You should work the same way every time and standardise your procedures. For example, good quality powder measures can throw charges very consistently, but only if you operate the handle the same way every time. The lever or handle must be moved at the same speed through its full range of movement each time.
To practice this, dispense half a dozen charges and weigh each one. If they do not all weigh the same then consider how you operate the handle, and make sure you do it exactly the same way each time. Consistency, rather than how you do it is the key. If you bump the handle to a stop at each end of its range of travel, bump it with the same force, making the same sound every time. You must be consistent. Keeping the powder hopper on your measure topped up to the same level, so that the weight of powder pressing down in the hopper is the same, will also help keep the charge weight dispensed consistent.
If you have a load you like and you change one component or technique (such as crimping the bullet more or less tightly) you may get different results, so you need to be consistent in all aspects of reloading. When you are reloading, try to stand in exactly the same place every time, so that the way you ‘address’ the press and the amount and direction of the force you apply to the operating lever is consistent. You should also avoid any distractions while reloading, even music playing in the background can take your mind off what you are doing and cause you to give it less attention than you should.
To ensure consistency you must have a good set of measuring tools and you must use them. You can have the very best scales and case trimmers on the market, but if they are sat on the shelf they may as well not be there at all. Just how often you trim your cases, check the powder weights being thrown by your measure, or clean your primer pockets is up to you, but the more often you do it, the better your consistency will be. Although it tends to be minimal, powder measures can wear so the charge they dispense might change over time. Different batches of the same powder may vary in density very slightly, so occasionally checking your powder measure, scales and powder is well worthwhile.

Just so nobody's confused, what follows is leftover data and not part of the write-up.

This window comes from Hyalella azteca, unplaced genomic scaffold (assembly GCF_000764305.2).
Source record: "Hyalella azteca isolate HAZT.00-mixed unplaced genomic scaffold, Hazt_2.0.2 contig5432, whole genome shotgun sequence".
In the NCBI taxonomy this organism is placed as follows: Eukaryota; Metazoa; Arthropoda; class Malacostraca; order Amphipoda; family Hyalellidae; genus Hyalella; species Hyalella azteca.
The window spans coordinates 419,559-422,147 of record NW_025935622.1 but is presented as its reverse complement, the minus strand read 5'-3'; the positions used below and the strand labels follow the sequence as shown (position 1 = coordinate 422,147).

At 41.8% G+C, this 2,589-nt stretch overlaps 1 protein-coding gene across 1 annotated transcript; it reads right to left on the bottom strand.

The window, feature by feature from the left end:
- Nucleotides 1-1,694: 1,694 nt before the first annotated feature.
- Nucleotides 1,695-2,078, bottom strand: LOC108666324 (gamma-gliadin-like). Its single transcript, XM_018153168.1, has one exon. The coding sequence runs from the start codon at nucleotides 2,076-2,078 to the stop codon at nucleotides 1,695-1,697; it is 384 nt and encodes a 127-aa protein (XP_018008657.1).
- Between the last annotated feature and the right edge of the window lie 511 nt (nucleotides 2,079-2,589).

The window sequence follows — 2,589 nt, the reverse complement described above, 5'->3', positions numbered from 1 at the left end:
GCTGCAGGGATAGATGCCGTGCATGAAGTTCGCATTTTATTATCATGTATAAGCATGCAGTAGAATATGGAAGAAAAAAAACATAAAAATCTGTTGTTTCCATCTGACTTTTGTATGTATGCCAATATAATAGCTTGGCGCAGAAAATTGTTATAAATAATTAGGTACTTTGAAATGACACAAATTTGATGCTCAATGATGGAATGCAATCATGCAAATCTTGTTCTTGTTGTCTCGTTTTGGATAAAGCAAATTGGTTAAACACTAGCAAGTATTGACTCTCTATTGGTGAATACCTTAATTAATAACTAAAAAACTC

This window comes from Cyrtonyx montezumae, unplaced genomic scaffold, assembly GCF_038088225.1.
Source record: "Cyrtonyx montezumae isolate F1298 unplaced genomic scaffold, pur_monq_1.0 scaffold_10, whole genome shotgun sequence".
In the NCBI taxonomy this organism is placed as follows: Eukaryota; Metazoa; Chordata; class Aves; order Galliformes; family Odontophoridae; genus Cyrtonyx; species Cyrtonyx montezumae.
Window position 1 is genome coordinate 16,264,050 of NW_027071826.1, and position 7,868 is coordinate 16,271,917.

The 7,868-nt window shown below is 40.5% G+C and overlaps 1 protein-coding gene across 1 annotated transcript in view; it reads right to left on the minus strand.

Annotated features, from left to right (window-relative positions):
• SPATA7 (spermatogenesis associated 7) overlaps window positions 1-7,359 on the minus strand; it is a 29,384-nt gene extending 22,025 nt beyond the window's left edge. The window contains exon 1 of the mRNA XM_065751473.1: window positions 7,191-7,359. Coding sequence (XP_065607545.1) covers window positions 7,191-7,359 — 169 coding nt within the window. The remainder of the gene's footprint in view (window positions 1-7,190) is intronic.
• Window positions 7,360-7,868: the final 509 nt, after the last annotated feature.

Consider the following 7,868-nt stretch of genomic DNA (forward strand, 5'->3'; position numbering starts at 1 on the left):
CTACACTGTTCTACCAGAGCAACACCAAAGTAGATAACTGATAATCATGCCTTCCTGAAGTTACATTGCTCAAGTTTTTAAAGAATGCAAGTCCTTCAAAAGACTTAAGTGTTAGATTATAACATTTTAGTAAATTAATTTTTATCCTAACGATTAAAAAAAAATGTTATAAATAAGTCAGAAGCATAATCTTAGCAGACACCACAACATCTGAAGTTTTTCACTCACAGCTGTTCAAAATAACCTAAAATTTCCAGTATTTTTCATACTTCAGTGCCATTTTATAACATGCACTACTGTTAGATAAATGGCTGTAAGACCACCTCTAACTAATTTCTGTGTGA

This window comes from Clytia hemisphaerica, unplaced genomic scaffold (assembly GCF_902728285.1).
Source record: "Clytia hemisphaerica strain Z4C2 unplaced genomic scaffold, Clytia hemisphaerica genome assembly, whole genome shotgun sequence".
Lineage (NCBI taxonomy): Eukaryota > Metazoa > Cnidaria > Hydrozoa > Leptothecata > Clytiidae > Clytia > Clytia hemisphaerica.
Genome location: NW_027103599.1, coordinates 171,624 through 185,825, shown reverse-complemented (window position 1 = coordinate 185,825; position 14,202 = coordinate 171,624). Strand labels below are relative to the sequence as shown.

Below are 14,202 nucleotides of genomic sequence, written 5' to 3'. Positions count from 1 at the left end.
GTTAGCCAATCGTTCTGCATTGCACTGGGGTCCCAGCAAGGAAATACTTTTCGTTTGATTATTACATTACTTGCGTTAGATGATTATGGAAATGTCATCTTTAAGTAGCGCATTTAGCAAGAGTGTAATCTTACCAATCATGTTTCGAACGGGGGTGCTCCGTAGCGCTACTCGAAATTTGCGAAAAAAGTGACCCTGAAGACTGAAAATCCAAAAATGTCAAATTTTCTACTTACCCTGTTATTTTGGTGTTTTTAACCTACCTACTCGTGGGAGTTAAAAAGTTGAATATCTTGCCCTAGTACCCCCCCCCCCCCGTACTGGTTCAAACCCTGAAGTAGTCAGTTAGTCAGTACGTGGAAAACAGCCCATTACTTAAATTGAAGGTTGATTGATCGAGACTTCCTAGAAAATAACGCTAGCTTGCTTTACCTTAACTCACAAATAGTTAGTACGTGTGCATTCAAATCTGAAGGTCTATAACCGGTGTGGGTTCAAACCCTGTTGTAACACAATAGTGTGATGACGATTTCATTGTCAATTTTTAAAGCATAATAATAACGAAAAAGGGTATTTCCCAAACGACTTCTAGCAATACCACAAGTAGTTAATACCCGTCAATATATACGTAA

Another key to ensuring consistency in reloading is making sure you keep accurate records. Every reloader should keep an accurate log that includes both the load data used and any adjustments made to it. Also keeping a record of the results achieved at the range can be useful, so you know which loads perform best and, just as importantly, which changes to your reloading techniques and practices have a detrimental effect on your shooting. If you make more than one load for one calibre, with either different heads or different powder charges, these records are vital so that you have the dies and powder measure settings correct for each one. Most shooters write this information on the ammo boxes, with bullet type and weight, powder type and charge, and C.O.L. all recorded on the top of the box, but it is well worth keeping a written log too. Reference to the log will enable you to switch your reloading gear between loads much easier. You can also mark your bullet seater die to ensure that each and every time you adjust it you can return to a reference point very consistently.
As you have no doubt noticed, the word ‘consistent’ has been very much overused in this article, but for good reason. It is the key to achieving good and satisfying results at the range and makes all of the effort involved in reloading worthwhile. If you ensure that you apply the same pressure and movement to the lever on your press each and every time, and keep all of the settings on your equipment checked and constant, you will achieve the ultimate goal of reloading, (here’s that word one more time!) your loads will be consistent.
For Lee Precision reloading equipment and instructional videos, visit henrykrank.com.